At some point today, Eric Schneiderman will deliver his formal letter of resignation and Barbara Underwood will become Acting Attorney General for the State of New York. So far, there hasn’t been any large, morale-boosting staff meeting in the Attorney General’s office, but Underwood has been quietly meeting with staff members on an individual basis, most of whom she already knows. The 700 lawyers and 1,800 employees will continue working on the same cases they were working on yesterday, and Underwood was deeply steeped in most of those cases.

But it was a tumultuous 24 hours for the State Attorney General’s Office, to say the least. Sources say reporters from the New Yorker Magazine first called members of the AG press shop on Sunday evening. No one inside knew of any of the allegations until they received that call. A quick check with Human Resources revealed that Schneiderman never had an internal complaint against him in the office for harassment or anything else inappropriate. And from the time of that call until the actual resignation things moved very quickly.

Schneiderman huddled with members of his inner circle including ex-wife Jennifer Cunningham who doled out advice. Communications guru Stu Loeser was quickly hired by Schneiderman as a crisis communications consultant. A handful of other valued staffers in the office were brought in and out of the conversations with the AG and his quickly shrinking inner circle. When the article finally popped just before 7pm on Monday night “There wasn’t much disagreement.” People realized this was not exactly something they could spin their way out of. Schneiderman had already issued a statement that while not outright confirming the allegations, certainly did not vociferously deny them.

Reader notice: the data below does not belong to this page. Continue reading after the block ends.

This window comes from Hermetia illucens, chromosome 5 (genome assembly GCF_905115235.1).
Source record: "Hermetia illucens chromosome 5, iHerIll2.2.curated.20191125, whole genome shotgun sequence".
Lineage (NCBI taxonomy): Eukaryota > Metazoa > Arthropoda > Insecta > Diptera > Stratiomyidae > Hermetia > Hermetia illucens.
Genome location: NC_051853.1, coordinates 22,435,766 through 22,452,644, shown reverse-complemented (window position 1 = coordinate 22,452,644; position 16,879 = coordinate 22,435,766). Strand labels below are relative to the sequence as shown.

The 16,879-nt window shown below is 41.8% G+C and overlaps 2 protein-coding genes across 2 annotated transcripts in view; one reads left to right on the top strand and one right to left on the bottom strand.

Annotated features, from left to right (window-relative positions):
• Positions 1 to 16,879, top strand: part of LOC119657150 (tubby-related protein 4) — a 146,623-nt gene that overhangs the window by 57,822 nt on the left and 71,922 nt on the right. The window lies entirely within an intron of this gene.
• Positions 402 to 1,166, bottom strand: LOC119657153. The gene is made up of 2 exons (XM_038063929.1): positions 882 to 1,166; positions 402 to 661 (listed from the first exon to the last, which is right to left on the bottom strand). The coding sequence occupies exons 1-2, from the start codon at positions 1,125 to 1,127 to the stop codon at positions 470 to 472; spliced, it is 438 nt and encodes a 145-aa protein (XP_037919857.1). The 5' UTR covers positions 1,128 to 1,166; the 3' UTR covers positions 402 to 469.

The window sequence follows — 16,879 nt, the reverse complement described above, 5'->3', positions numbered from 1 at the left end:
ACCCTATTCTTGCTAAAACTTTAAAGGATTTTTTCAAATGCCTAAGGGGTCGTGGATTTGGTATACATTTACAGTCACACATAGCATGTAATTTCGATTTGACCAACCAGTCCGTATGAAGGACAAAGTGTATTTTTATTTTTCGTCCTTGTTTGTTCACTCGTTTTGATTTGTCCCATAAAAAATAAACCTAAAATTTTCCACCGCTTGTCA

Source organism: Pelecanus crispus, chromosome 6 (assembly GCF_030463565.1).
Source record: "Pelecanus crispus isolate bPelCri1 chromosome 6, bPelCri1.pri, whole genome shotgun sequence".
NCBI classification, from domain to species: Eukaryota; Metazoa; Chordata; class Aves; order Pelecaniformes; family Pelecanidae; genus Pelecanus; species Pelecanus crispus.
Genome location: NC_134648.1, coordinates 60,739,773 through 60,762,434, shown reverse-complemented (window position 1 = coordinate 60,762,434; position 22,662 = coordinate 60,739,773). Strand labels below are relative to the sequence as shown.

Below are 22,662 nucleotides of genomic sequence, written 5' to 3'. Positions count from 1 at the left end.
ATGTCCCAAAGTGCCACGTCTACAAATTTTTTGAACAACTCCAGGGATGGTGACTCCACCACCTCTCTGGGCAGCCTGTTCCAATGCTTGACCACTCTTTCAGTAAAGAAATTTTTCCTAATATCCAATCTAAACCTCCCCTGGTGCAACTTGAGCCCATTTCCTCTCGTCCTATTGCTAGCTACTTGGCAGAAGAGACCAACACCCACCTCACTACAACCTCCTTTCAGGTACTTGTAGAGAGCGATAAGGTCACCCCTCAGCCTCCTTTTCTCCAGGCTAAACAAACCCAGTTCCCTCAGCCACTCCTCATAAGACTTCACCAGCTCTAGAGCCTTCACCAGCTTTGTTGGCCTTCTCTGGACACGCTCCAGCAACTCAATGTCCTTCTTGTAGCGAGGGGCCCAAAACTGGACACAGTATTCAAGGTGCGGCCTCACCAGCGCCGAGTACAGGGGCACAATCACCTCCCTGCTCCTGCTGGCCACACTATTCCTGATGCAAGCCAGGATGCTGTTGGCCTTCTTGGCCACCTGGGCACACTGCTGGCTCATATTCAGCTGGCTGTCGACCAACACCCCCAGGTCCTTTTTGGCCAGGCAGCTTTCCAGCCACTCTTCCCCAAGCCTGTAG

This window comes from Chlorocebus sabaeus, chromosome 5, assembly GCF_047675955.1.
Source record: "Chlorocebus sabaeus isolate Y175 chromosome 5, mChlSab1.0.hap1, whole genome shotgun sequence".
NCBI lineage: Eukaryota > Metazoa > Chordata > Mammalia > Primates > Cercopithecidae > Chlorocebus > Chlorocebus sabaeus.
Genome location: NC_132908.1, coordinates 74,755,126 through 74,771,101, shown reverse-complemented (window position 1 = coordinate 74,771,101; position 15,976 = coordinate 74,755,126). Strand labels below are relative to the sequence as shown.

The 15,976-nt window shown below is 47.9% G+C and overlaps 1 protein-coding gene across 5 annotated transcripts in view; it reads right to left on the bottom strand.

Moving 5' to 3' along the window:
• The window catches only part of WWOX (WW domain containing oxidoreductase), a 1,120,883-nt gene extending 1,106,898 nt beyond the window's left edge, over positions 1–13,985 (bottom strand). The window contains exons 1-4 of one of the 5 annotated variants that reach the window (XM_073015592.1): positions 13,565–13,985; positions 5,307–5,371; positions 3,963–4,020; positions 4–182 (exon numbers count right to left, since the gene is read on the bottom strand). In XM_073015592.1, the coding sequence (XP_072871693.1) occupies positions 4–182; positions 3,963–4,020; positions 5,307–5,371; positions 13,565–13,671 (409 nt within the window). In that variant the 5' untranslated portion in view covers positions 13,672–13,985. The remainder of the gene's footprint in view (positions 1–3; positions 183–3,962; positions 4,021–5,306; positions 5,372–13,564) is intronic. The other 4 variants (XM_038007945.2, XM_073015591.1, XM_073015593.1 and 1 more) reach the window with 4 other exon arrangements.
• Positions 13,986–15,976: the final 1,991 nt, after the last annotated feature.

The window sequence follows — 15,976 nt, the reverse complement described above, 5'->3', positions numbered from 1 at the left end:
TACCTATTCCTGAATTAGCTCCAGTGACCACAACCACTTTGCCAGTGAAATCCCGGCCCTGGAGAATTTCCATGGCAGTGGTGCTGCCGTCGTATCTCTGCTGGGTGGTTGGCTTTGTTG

The staff began gaming out options. How could Schneiderman ever have a press conference about anything again without being tainted? It quickly became evident that it would be impossible for him to continue to do the job. And while Governor Cuomo swiftly coming out and calling for Schneiderman’s resignation certainly didn’t help matters, no one in the office chimed in and said the words, “Eric should stay and fight” either.

Schneiderman was not actually in the office when the article hit the web, but many of the dedicated staffers at the AG’s office were. Because as one insider put it, “we are underpaid and overworked public servants.”

By all accounts, Underwood is a solid and capable manager and could be someone who rights the ship in this time of crisis. It’s unlikely she has career ambitions beyond helping the office get back on its feet and focusing it on its core mission which is standing up for the people of New York State.